RSSH(1) Derek D. Martin RSSH(1)
rssh - restricted secure shell allowing only scp and/or sftp
rssh [ options... ] [ ... ]
rssh is a restricted shell for providing limited access to a host via
ssh(1), allowing a user whose shell is configured to rssh to use one or
more of the command(s) scp(1), sftp(1) cvs(1), rdist(1), and rsync(1),
and only those commands. It is intended primarily to work with OpenSSH
(see http://www.openssh.com), but may work with other implementations.
The system administrator should install the shell on the restricted
system. Then the password file entry of any user for whom it is
desireable to provide restricted access should be edited, such that
their shell is rssh. For example:
If invoked with the -v option, rssh will report its version, and exit.
All other arguments to rssh are those specified by the remote ssh(1)
client, and aren't of much concern to the average user. The arguments
provided must be what a shell on the remote end would receive in order
to pass control to scp(1), sftp(1), etc. If rssh receives arguments
which do not conform, it will emit an error message and exit. If the
program the user is trying to run is not allowed, or contains syntax
which will try to execute a shell command (such as a command substitu-
tion), it will also emit an error and exit.
rssh has a configuration file, rssh.conf(5), which allows some of the
behavior of rssh to be customized. See that man page for details.
Read this section with exceptional care, or you may put your system at
Using rssh With CVS
If you are using rssh to allow CVS access, it should be noted that it
is not possible to prevent a user who is very familiar with CVS from
bypassing rssh and getting a shell, unless the user does not have write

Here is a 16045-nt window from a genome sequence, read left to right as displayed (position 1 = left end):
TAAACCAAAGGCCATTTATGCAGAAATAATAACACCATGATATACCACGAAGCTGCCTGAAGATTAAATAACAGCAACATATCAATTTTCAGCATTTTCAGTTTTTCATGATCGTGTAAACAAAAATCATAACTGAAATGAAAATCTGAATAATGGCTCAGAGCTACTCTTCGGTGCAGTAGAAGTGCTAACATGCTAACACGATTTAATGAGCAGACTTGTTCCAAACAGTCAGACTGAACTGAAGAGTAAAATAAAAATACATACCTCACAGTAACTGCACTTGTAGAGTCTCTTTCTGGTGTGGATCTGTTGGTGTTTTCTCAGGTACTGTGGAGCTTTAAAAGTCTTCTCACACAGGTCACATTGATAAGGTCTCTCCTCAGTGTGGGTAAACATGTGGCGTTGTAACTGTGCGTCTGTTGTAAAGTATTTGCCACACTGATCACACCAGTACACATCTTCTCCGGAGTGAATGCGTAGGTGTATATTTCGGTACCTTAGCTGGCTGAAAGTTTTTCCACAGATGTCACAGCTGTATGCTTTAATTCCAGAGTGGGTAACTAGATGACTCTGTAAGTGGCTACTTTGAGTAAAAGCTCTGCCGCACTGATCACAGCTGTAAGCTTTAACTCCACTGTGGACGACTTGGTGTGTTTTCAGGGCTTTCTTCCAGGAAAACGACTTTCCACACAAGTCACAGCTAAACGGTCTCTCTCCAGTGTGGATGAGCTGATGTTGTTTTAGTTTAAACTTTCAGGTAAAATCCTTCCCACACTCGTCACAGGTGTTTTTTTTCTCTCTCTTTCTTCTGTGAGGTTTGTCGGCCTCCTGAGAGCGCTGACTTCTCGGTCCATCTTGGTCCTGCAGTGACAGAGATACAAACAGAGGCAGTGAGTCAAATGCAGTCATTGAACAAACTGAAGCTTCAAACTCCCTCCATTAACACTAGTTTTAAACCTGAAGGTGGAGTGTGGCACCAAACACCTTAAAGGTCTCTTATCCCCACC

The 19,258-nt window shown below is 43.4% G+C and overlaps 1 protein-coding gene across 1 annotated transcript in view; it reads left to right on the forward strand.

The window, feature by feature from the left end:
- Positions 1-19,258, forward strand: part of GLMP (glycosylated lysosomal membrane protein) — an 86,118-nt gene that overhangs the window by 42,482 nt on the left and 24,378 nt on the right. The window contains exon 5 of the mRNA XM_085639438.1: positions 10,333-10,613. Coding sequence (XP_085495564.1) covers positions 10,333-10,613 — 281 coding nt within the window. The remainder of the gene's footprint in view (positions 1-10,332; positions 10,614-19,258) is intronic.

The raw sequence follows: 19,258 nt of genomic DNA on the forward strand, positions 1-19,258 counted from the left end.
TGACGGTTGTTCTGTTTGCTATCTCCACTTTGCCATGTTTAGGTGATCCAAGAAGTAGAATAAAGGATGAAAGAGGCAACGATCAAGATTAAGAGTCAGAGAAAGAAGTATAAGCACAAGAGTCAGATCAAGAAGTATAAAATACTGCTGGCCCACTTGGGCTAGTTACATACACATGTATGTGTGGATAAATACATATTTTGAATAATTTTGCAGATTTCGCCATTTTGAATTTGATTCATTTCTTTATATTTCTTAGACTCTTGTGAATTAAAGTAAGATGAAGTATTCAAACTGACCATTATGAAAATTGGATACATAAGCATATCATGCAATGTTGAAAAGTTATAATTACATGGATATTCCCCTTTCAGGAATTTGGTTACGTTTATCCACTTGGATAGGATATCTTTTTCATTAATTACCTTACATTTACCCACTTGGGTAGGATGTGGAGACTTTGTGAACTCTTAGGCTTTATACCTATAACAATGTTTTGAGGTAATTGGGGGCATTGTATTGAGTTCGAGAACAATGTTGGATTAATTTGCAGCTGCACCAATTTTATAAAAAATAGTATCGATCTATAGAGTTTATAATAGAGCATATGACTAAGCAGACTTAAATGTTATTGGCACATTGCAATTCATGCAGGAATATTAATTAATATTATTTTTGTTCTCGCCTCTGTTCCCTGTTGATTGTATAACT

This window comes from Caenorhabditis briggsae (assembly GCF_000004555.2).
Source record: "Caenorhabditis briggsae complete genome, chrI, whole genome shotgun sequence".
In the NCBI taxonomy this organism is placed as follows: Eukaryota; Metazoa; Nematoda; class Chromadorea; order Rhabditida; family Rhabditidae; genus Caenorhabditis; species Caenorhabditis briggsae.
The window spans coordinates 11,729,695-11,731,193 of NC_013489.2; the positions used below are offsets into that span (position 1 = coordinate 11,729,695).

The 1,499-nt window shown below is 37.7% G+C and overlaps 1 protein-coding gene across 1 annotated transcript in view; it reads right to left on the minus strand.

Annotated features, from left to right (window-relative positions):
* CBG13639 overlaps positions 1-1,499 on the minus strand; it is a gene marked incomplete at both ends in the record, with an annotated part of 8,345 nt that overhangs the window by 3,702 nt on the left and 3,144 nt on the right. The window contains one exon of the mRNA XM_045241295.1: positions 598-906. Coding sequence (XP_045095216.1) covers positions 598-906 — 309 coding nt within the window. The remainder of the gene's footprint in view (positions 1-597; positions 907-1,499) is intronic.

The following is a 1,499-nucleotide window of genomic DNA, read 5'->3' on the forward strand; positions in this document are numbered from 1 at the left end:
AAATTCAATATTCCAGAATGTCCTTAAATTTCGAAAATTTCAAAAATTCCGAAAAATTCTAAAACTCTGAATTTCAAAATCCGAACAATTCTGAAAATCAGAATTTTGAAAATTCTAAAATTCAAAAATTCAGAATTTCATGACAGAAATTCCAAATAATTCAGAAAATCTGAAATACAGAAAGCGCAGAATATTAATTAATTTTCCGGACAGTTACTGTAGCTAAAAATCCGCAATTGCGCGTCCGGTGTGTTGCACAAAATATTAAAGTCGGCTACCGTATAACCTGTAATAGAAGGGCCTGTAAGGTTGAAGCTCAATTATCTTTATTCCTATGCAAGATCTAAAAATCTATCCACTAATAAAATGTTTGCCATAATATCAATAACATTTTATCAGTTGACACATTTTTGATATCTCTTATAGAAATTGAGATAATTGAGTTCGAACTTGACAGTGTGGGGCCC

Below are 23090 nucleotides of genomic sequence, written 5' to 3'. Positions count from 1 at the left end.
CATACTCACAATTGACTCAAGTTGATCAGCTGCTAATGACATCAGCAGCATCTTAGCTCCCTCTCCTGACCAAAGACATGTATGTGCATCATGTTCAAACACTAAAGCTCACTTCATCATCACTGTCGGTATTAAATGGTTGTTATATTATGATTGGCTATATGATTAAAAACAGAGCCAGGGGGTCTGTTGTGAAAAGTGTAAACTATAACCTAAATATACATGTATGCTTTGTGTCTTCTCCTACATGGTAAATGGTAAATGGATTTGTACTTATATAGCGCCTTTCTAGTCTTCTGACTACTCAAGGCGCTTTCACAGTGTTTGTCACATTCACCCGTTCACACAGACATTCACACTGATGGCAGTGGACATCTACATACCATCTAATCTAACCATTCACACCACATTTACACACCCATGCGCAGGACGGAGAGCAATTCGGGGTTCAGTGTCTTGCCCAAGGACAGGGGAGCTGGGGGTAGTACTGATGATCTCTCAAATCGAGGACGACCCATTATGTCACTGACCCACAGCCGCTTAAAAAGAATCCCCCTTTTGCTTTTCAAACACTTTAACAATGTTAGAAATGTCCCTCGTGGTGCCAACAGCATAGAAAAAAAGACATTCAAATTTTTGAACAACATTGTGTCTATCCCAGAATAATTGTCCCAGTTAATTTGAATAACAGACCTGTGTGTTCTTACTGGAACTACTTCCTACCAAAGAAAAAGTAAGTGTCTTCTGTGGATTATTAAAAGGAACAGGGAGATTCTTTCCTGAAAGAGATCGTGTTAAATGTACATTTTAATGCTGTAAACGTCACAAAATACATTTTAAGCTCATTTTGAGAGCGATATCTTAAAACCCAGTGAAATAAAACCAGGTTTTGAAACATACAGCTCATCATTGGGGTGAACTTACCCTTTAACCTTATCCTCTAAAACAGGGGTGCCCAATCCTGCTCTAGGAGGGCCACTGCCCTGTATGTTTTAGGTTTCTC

access in the repository. Obviously, the user must have write access
to the repository in order to update it, which allows them to upload
arbitrary programs into the repository. CVS provides several mecha-
nisms for executing such arbitrary programs... The only reasonably
safe way to use rssh with CVS is to use the chroot jail facilities to
place the CVS repository within a chroot jail. Please see below and
all relevant documentation for details of how to set up chroot jails.
Note that users will still be able to get shell access within the jail;
the only protection which is provided is that they can not escape the
jail. I have been pursuaded to retain support for CVS because this
protection is better than no protection. You have been warned. Use CVS
at your own risk.
Potential root Compromise With Old Versions
Before rssh 2.3.0, if a regular user had shell access to a machine
where rssh was installed, a root compromise was possible due to
rssh_chroot_helper allowing a user to arbitrarily chroot(2) to anywhere
on the filesystem. It is possible to mitigate this attack against
affected versions of rssh using strict access controls to files, by
making sure that the user can not write to any file on the same
partition as system executables, and that any partition where they can
write files does not allow execution of SUID programs. As of rssh
2.3.0, this attack has been prevented by preventing arbitrary chroot(),
if your jail is set up securely. In particular, make sure that regular
users can not write to directories inside the jail which contain the
copied binaries. That should be obvious, but it needs to be said.
Though it should not be strictly necessary, to further protect your
system from possible compromise, it is also advisable to follow the
section below, entitled "Safeguards Against Bypassing rssh".
Safeguards Against Bypassing rssh
rssh is designed to interact with several other programs. Even if rssh
is completely bug-free, changes in those other programs could possibly
result in methods to circumvent the protection that rssh is intended to
provide. It is important for you, the system administrator, to stay
current on the services you make available with rssh, to be sure that
these commands do not provide mechanisms to allow the user to run arbi-
trary commands. Also, while the goal of every release is to be bug
free, no one is perfect... There may be undiscovered bugs in rssh
which might allow a user to circumvent it.
You can protect your system from those who would take advantage of such
weaknesses. This is not required for rssh to work properly, but it is
a really good idea. There are six basic steps: